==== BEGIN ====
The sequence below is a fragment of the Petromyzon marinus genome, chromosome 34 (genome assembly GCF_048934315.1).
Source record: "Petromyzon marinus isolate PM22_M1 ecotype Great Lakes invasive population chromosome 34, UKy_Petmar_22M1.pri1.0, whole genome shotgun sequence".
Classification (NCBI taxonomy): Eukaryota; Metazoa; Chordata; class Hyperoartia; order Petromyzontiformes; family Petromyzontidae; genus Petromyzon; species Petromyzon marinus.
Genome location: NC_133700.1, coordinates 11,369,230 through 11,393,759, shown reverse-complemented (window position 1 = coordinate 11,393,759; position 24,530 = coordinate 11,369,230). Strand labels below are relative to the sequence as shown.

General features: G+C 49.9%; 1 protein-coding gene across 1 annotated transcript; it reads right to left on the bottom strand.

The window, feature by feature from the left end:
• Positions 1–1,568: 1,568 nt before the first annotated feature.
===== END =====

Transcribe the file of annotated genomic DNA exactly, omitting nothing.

The sequence below is a fragment of the Petromyzon marinus genome, chromosome 34 (genome assembly GCF_048934315.1).
Source record: "Petromyzon marinus isolate PM22_M1 ecotype Great Lakes invasive population chromosome 34, UKy_Petmar_22M1.pri1.0, whole genome shotgun sequence".
Classification (NCBI taxonomy): Eukaryota; Metazoa; Chordata; class Hyperoartia; order Petromyzontiformes; family Petromyzontidae; genus Petromyzon; species Petromyzon marinus.
Genome location: NC_133700.1, coordinates 11,369,230 through 11,393,759, shown reverse-complemented (window position 1 = coordinate 11,393,759; position 24,530 = coordinate 11,369,230). Strand labels below are relative to the sequence as shown.

General features: G+C 49.9%; 1 protein-coding gene across 1 annotated transcript; it reads right to left on the bottom strand.

The window, feature by feature from the left end:
• Positions 1–1,568: 1,568 nt before the first annotated feature.